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SAMHSA News - May/June 2005, Volume 13, Number 3

Buprenorphine: New Paths to Recovery

New Paths to Recovery logoSAMHSA’s education initiative, “New Paths to Recovery,” recently organized a multi-state tour to inform physicians and the public about the medication buprenorphine, a new office-based treatment for addiction to prescription pain relievers and other opiate drugs, including heroin. (See SAMHSA News, Volume 12, Number 2.)

The four-stop tour began in mid March in Huntington, WV, and continued on to Jackson State University (JSU), in Jackson, MS, in April. The forums offered information about the science of buprenorphine and the Federal requirements for establishing this office-based treatment option.

After the JSU event, a buprenorphine training session for physicians convened in New Orleans, LA.

For the Agency’s third stop, SAMHSA traveled to the Singletary Center for the Arts in Lexington, KY, for another community education event. Buprenorphine training sessions for interested physicians followed in Knoxville, TN, and Cincinnati, OH.

On August 6, SAMHSA will complete the tour with a stop in St. Louis, MO.

SAMHSA targeted states with large rural populations because they are affected by community problems with drug abuse or dependence on opiates, including heroin. The Agency’s goal is to get more physicians, pharmacists, and treatment providers familiar with this new office-based treatment option.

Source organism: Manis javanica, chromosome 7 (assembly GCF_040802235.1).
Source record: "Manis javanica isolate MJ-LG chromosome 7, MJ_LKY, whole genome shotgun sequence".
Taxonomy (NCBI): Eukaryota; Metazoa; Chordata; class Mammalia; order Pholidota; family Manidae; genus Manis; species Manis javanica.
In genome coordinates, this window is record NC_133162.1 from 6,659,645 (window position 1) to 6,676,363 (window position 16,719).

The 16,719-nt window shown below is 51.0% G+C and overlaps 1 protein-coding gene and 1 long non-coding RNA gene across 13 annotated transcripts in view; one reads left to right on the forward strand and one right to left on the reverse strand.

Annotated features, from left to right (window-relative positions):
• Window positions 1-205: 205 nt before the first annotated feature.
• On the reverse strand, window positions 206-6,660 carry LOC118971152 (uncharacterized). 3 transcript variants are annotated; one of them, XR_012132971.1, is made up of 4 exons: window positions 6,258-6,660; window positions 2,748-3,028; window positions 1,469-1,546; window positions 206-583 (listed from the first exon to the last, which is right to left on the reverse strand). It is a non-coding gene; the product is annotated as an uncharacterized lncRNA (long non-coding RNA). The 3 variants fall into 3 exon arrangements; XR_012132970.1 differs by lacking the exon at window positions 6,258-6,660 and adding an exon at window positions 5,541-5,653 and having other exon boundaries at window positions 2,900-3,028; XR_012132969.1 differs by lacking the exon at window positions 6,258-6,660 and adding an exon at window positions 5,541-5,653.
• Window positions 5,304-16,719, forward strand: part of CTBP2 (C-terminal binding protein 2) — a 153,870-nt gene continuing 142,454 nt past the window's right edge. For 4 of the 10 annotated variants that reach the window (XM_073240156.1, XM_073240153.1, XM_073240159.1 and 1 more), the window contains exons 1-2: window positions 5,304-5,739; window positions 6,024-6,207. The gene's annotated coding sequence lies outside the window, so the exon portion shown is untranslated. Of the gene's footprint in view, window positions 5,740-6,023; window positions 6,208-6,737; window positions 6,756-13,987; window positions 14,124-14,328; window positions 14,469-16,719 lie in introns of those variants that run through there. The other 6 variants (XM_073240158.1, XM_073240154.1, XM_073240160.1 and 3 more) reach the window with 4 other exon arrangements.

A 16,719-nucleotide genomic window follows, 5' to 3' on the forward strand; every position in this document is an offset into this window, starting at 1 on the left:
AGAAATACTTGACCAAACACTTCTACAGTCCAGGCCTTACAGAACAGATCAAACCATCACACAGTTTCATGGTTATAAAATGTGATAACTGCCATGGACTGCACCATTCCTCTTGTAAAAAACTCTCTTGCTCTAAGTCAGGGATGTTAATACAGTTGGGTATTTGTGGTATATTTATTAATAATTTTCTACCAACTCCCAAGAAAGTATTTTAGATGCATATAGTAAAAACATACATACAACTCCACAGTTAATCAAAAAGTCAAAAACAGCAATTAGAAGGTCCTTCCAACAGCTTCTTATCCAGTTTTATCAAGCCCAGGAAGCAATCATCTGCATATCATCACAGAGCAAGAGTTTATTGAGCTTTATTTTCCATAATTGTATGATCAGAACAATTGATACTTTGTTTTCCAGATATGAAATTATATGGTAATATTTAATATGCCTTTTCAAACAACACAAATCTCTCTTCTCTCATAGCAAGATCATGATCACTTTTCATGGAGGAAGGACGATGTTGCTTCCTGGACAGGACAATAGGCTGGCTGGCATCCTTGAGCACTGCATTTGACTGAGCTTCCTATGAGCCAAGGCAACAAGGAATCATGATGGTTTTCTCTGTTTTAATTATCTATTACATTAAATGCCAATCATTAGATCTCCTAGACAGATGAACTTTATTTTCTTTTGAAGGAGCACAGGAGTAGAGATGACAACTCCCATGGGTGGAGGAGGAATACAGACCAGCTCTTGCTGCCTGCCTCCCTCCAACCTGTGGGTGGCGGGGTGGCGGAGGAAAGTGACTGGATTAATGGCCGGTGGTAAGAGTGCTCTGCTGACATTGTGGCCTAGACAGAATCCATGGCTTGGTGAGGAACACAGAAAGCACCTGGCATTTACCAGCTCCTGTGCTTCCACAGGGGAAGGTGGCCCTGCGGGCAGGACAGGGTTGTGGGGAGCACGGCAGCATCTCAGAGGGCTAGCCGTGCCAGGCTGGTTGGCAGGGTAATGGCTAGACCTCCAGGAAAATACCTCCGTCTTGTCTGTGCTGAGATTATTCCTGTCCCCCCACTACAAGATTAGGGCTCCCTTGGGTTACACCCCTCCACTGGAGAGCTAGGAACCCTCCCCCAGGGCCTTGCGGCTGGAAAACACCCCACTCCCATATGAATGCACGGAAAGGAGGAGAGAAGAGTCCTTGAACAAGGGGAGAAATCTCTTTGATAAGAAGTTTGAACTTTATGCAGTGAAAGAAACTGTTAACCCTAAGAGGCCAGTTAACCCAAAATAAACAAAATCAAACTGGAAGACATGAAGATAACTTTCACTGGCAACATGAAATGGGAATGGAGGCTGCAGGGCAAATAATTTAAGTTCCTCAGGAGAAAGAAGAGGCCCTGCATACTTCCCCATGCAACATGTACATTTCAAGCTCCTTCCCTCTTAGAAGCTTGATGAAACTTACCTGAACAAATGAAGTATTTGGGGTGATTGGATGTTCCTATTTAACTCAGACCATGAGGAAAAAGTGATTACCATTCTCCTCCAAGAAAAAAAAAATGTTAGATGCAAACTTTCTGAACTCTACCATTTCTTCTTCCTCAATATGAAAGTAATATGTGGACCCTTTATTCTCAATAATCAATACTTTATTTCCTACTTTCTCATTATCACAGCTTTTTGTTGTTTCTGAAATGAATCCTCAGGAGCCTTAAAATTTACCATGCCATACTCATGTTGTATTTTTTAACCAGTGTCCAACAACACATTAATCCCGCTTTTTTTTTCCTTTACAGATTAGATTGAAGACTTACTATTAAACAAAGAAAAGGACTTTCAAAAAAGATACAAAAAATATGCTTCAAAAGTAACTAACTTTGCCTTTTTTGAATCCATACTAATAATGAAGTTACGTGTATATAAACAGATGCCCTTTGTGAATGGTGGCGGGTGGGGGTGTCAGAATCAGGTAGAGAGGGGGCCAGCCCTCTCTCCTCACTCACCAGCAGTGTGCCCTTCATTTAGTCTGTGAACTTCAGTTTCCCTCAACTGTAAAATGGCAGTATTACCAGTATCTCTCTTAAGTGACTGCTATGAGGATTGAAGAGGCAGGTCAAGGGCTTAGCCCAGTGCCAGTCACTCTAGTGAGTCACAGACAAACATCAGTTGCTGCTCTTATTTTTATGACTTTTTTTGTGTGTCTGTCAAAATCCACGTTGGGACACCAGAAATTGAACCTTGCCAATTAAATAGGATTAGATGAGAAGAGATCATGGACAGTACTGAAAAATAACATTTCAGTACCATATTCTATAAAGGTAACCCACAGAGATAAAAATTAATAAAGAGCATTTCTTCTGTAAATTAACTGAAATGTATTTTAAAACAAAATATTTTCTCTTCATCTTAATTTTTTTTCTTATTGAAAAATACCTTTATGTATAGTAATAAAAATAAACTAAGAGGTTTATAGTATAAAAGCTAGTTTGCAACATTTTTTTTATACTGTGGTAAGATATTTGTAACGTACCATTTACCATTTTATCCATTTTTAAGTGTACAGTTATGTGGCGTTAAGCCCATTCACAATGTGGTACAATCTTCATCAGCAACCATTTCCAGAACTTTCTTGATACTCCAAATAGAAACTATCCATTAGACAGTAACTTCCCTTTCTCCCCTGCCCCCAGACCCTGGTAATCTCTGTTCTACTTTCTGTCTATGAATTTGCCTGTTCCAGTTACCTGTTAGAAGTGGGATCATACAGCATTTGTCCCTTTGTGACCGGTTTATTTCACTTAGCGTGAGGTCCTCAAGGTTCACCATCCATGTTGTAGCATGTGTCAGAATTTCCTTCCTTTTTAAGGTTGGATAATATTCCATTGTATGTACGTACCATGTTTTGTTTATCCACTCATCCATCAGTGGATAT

SAMHSA partnerships in this effort include the Mississippi State Department of Mental Health’s Division of Alcohol and Drug Abuse; Jackson State University’s Metro Jackson Community Prevention Coalition; the Kentucky Department of Mental Health and Mental Retardation Services, Division of Mental Health and Substance Abuse Services; the Division of Alcohol and Drug Abuse Office of Behavioral Health Services, West Virginia Department of Health and Human Resources; and the Division of Alcohol and Drug Abuse, Missouri Department of Mental Health.

SAMHSA is sponsoring physician trainings in collaboration with four organizations: the American Society of Addiction Medicine, the American Academy of Osteopathic Addiction Medicine, the American Academy of Addiction Psychiatry, and the American Psychiatric Association.

For more information on buprenorphine, visit SAMHSA’s Web site at buprenorphine.samhsa.govEnd of Article

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SAMHSA News - May/June 2005, Volume 13, Number 3

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